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Antihistamines

Drugs that block the effects of histamine, a chemical released during allergic reactions

Common drugs

    Nonsedating antihistamines

  • Acrivastine

  • Cetirizine

  • Desloratadine

  • Fexofenadine

  • Loratadine

  • Mizolastine

    Sedating antihistamines

  • Alimemazine (trimeprazine)

  • Chlorphenamine

  • Clemastine

  • Promethazine

Antihistamines are used mainly to prevent or relieve symptoms of allergies, such as hay fever (see Allergic rhinitis), and to treat allergic rashes, such as urticaria. These drugs are also effective in relieving itching and irritation due to insect bites or stings. Antihistamines are sometimes included in cold and flu remedies because they dry up mucus. Since some types of antihistamine also depress the vomiting reflex in the brain, these drugs may also be taken to relieve nausea, vomiting, vertigo, and motion sickness (see Antiemetic drugs). Certain antihistamines have a sedative effect and are recommended if you have regular night-time itching.

Antihistamines are normally taken orally, but some types are available for topical use as nasal sprays, eyedrops, or skin lotions. Antihistamines may also be given by injection as emergency treatment for the life-threatening allergic reaction anaphylaxis.

How do they work?

Antihistamines prevent or relieve the symptoms of an allergic reaction by blocking the action of histamine, a chemical that is released from certain cells in the blood and body tissues when they are exposed to an allergen (see How antihistamines work). The effects of histamine include widening of the small blood vessels in the affected area, often the skin, nose, and eyes, leading to redness and swelling and increased production of mucus. By blocking the action of histamine, antihistamine drugs can reduce some of the symptoms of allergies, such as swelling, rash, itching, runny nose, and sneezing.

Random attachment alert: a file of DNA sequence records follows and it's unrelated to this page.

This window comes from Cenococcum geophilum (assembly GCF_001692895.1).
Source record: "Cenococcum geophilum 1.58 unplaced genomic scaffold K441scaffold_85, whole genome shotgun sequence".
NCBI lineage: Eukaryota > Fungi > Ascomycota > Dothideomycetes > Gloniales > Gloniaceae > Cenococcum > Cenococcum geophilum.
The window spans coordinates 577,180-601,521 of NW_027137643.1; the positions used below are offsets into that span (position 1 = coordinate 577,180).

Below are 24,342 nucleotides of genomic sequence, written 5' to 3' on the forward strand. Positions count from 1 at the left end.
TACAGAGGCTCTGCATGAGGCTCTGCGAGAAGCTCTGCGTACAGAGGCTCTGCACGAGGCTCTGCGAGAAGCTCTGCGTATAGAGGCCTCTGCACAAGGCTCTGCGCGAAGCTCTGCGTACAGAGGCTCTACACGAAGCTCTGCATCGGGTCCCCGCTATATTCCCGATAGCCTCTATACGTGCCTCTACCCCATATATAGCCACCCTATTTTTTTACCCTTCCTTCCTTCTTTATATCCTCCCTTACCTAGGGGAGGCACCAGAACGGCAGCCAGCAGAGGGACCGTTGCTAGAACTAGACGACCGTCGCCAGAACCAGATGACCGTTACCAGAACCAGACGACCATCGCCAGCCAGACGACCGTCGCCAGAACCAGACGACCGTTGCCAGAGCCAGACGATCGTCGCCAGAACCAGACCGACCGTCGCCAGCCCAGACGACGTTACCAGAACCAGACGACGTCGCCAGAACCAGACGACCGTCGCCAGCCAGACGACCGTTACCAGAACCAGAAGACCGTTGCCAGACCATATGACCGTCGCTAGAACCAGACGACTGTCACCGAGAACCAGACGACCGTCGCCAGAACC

What are the side effects?

Generally, topical antihistamines do not usually cause side effects, although occasionally there may be local irritation. With oral antihistamines, the older, sedating types may cause difficulty in passing urine and therefore may not be suitable for men with prostate problems. These drugs also may not be suitable for some people with glaucoma. If you have either of these conditions, you should check with your pharmacist or doctor before taking an older type of antihistamine.

Oral antihistamines may also cause varying degrees of drowsiness, problems with coordination, dry mouth, constipation, and blurred vision. These problems are more likely with sedating antihistamines but may also occur with the nonsedating ones. If an antihistamine causes drowsiness, coordination problems, and/or blurred vision, you should not drink alcohol, drive, or operate machinery. In some children, antihistamines may cause hyperactive behaviour.

Oral antihistamines may interact with a variety of other medications, including some antidepressants, beta-blockers, and antibacterial drugs. If you are taking any medications, you should check with your pharmacist or doctor before taking an antihistamine.

From the 2010 revision of the Complete Home Medical Guide © Dorling Kindersley Limited.

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